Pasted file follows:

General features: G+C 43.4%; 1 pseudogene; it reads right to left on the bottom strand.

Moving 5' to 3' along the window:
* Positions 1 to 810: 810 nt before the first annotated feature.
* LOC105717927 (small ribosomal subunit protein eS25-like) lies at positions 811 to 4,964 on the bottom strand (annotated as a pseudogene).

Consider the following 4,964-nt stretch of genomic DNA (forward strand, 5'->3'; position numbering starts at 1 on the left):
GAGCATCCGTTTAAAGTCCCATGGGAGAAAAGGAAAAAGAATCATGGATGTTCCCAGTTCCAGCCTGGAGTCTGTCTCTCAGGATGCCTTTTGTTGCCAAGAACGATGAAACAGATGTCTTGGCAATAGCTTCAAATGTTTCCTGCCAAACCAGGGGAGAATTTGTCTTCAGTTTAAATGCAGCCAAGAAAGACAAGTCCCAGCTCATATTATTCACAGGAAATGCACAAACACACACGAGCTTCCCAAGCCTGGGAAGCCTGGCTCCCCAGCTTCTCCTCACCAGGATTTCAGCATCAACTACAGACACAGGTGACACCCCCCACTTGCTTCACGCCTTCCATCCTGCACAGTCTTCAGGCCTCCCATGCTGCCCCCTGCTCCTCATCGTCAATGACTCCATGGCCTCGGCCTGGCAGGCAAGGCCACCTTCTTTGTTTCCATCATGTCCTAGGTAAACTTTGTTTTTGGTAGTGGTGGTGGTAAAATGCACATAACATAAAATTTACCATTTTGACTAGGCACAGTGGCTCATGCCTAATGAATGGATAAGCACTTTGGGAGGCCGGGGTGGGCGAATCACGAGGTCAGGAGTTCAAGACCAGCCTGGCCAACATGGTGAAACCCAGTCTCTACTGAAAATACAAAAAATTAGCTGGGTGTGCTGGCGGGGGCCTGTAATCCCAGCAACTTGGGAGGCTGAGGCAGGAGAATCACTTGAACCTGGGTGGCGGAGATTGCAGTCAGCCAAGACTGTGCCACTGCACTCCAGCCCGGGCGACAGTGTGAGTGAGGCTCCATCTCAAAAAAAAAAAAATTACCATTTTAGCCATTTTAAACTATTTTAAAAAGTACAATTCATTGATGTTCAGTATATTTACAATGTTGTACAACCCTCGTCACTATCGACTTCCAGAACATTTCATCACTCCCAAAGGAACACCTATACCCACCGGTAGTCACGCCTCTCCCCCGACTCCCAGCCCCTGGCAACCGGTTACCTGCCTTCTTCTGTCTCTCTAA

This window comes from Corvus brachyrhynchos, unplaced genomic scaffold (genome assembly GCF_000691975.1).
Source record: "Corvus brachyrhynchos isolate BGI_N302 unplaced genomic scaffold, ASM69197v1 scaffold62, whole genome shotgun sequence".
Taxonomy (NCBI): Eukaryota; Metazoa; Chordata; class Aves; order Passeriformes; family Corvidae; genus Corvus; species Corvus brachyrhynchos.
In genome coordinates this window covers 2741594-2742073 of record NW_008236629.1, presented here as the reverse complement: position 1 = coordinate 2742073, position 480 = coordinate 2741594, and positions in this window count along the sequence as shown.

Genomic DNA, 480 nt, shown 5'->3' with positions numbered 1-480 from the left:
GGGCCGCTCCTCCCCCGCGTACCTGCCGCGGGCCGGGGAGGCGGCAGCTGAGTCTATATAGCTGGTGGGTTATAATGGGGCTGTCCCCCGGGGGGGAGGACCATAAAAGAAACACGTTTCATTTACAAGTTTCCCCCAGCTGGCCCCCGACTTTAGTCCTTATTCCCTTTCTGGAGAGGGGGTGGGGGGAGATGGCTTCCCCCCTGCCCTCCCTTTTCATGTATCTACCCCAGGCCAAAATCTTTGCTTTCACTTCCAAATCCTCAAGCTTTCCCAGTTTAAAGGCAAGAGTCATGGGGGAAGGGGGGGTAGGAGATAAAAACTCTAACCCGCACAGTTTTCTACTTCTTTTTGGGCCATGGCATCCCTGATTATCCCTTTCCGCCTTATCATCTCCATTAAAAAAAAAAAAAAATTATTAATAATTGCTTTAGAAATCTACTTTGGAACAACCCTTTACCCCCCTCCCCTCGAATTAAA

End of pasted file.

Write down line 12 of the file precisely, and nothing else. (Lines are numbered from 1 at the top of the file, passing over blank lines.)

GGGCCGCTCCTCCCCCGCGTACCTGCCGCGGGCCGGGGAGGCGGCAGCTGAGTCTATATAGCTGGTGGGTTATAATGGGGCTGTCCCCCGGGGGGGAGGACCATAAAAGAAACACGTTTCATTTACAAGTTTCCCCCAGCTGGCCCCCGACTTTAGTCCTTATTCCCTTTCTGGAGAGGGGGTGGGGGGAGATGGCTTCCCCCCTGCCCTCCCTTTTCATGTATCTACCCCAGGCCAAAATCTTTGCTTTCACTTCCAAATCCTCAAGCTTTCCCAGTTTAAAGGCAAGAGTCATGGGGGAAGGGGGGGTAGGAGATAAAAACTCTAACCCGCACAGTTTTCTACTTCTTTTTGGGCCATGGCATCCCTGATTATCCCTTTCCGCCTTATCATCTCCATTAAAAAAAAAAAAAAATTATTAATAATTGCTTTAGAAATCTACTTTGGAACAACCCTTTACCCCCCTCCCCTCGAATTAAA